Tag Archives: lesbian

In Defense of Zack Rosen

Freedom to Marry is a non-profit that works to “win” the fight for marriage equality across the nation. By this they do not mean dismantling the institution of marriage because it creates a privileged class of coupled people, who get tax incentives and visitors from non-blood relative in hospitals. They mean to spread marriage to gay men and lesbians. A conservative cause, but a cause none-the-less. (I might critique marriage and liberal politics later – as for now I will move onto the current situation.)

Freedom to Marry had a contest to grant three scholarships to attend Netroots Nation, a conference aimed at discussing how technology can be used to change politics. DC’s own Zack Rosen entered the contest and was one of the finalist. Rosen plans to use this opportunity to make connections and enhance his website The New Gay. Ten finalists… three spots… how to win? Well, Zack promises to post a picture of himself naked if he wins.

He won and posted nude photos. He wrote in his post:

“1. Gay men’s bodies aren’t shameful things.
2. Gay sex is natural and pretty damn fun.
3. No one ever won equal rights by keeping their oppressors comfortable.”

Of course, people are upset. Enter Zack Ford, one of the other winners and his blog post.

After detailing Rosen’s tactics, Ford comments, “he knew lots of gay men would do anything to see an erect penis, he offered an erect penis, and he got the votes.” I think this is a bit facile. Rosen’s tactics are not built off of the depravity of gay men, as Ford would have us believe. Instead his tactics were creative, interesting, and innocent. The naked body is not something sacred. I think Rosen is putting sexuality and politics together in an interesting way. We often separate the two to the point that it becomes scandalous when politicians have sex and the gay movement’s been desexualized. Instead of showing us some lame image of some white guy in a tie, he showed us his nude body with a paper-plate in front of his cock.  Why should I not take someone who I’ve seen naked seriously? Gay men, such as myself, did not vote for Rosen because of the potential to see his cock (the internet is full of cock and no offense to Rosen, but cock’s look pretty much the same). I voted for Zack because he offers an alternative viewpoint and is not afraid of using queer politics. He offered an image of someone who wanted to get married that did not scream “assimilation.”

Next Ford writes, “More importantly, I think what he did was disrespectful to the other finalists, disrespectful to the organizations funding the scholarship, and disrespectful to the cause for marriage equality.” How? Does nudity offend these people? Yes, Rosen tactic’s work different, but he used an angle to spread a message. He got me, a guy who does not care about marriage to go to a website for same-sex marriage. Mission accomplished?

Ford then brings up the “ick factor.” The ick factor is heterosexist culture’s inability to digest the fact that GLBT folk have sex. He argues that we should avoid playing into the ick factor because it will diminish our ability to gain same-sex marriage. Is this the only cause? I’d like to think that changing the minds of heterosexists is much more important than gaining tax incentives or being more privileged than single people. The grossness of our sex is why we are abject. I teach and have students who freak out when two men kiss in a film. Same-sex marriage will not change this. People will still be gay bashed for holding hands. I’d rather confront people with the ick factor than pretend marriage will make people think that same-sex and transgender desire is not gross.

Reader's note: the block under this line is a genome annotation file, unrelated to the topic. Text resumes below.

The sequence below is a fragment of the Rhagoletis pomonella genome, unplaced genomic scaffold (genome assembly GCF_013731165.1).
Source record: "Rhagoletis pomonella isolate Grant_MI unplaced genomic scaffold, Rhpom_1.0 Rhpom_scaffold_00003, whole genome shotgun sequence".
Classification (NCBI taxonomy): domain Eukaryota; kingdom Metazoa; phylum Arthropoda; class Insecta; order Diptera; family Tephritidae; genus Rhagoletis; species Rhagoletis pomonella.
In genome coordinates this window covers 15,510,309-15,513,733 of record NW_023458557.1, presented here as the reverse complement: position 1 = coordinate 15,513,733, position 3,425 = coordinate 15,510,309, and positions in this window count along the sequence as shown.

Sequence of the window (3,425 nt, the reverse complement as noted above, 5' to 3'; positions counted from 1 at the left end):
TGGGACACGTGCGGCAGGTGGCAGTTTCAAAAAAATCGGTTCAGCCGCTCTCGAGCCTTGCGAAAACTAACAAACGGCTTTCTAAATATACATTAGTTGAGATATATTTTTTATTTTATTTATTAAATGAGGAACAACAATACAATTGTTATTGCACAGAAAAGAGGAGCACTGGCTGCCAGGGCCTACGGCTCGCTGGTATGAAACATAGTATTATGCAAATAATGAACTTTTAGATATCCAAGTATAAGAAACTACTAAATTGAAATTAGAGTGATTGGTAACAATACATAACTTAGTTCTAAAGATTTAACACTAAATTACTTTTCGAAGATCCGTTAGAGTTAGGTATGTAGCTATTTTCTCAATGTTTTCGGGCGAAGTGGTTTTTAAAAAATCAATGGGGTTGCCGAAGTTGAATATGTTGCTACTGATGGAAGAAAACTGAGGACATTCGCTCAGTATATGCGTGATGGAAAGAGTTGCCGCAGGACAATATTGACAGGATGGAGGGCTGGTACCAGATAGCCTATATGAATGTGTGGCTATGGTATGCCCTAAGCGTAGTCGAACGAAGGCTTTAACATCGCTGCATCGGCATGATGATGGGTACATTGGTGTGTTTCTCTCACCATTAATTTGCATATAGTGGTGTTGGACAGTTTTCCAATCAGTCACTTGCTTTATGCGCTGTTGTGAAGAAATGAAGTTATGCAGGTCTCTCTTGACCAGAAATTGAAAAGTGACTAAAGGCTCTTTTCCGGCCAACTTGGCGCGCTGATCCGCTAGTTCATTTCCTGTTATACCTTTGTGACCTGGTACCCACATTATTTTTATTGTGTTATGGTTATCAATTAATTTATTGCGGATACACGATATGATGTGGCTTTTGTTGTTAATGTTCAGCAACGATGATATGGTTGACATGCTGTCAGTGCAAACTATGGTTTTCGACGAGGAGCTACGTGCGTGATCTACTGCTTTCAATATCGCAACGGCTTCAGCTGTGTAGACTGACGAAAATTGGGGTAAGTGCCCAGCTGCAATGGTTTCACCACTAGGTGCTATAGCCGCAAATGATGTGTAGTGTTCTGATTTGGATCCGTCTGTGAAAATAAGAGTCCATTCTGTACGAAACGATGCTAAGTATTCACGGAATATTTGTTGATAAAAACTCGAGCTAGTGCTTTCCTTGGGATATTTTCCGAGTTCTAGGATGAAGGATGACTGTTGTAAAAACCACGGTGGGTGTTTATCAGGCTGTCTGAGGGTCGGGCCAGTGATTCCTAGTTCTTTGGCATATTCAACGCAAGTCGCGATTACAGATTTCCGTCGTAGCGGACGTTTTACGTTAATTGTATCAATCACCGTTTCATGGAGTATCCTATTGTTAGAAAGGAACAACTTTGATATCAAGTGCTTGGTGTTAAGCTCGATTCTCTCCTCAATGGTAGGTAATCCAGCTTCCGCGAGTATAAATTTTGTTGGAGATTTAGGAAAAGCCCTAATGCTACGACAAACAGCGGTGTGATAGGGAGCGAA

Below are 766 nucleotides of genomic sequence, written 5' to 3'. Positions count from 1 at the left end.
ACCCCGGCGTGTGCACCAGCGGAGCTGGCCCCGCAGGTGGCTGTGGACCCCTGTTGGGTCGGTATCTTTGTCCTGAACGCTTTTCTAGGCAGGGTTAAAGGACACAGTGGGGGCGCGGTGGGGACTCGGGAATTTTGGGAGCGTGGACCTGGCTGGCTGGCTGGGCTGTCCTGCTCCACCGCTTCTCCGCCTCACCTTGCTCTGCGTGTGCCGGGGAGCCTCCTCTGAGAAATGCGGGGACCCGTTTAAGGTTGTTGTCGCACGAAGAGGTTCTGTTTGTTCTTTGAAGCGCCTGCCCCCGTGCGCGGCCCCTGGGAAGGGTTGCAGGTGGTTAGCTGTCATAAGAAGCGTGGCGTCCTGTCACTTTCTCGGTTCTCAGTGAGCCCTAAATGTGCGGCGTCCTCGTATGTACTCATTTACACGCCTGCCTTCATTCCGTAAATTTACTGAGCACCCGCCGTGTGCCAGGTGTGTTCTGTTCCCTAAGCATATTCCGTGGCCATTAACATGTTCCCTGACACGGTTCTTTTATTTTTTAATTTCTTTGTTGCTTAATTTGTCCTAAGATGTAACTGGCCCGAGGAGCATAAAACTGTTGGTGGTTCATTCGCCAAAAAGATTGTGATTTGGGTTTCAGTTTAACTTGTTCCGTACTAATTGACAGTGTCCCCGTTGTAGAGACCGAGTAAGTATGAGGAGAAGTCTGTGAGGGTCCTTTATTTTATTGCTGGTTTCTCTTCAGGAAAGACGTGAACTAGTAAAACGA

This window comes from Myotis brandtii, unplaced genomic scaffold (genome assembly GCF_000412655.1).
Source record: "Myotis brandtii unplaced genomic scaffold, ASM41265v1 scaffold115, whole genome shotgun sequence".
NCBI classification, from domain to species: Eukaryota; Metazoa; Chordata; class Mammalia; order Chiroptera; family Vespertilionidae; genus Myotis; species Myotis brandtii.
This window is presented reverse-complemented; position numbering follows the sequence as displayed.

In the end, Ford makes a long and quite puritanical rant against promiscuity. Who is his ally in this crusade against promiscuity? A “teabagger.” Not the best of allies in the fight for rights. Ford is making the argument that Andrew Sullivan makes in Virtually Normal. Sullivan argues gay men are normal and that straight culture will accept us and validate us, once we show them how normal we are. This is assimilation. The price of being “normal” is rejecting people from the GLBT community who are not straight-acting, not monogamous, differently abled, transgender, transsexual, bisexual, economically disadvantaged, and/or a racial/ethnic minority.

This represents what I cannot stand about the GL movement. The prize is marriage. Only Marriage. Nothing else matters. The ends justify the means.

I’ll end with a quote from someone I usually disagree with, but she makes a point that extends into the current state of GLBT politics.

“Feminism is dying here because so many women who say they are feminists are collaborators and cowards”- Andrea Dworkin


Filed under queer

To Tea or Not to Tea?

Last night on a queer studies listserv, a discussion on public sex in bathrooms began. I was enraged by a comment by Joelle, who is a fellow BGSUer. Not only was this comment anti-sex, it also made little sense. How does looking for sex in a bathroom reinforce gender binaries and male privilege? I defend cruising for multiple reasons. I and several other people in the discussion voiced these reasons, but I’ll summarize them here for you. First, bathrooms serve as a place for marginalized and emerging GLBTQ people to experience same-sex or non-heteronormative desire. Policing bathrooms for sex is a class issue. People have cannot afford to patronize gay bars or clubs are left with no other option. Despite years of Ellen and Will & Grace, a man cannot hit on a man in public without fear. Secondly, our view of ourselves as public people is quite juvenile. We cannot stand to see a couple intensely kissing in public. (Heterosexual people are allowed juvenile sexuality, while everyone else is denied one.) These people are told to get a room and so on. Our nation denies children sexuality, so sexuality is one thing that makes us adults. For us to deny this aspect of ourselves is to allow ourselves to be “infantile citizens” (see Lauren Berlant’s Queen of American Goes to Washington City), children who cannot manage ourselves and therefore must have our lives controlled for us.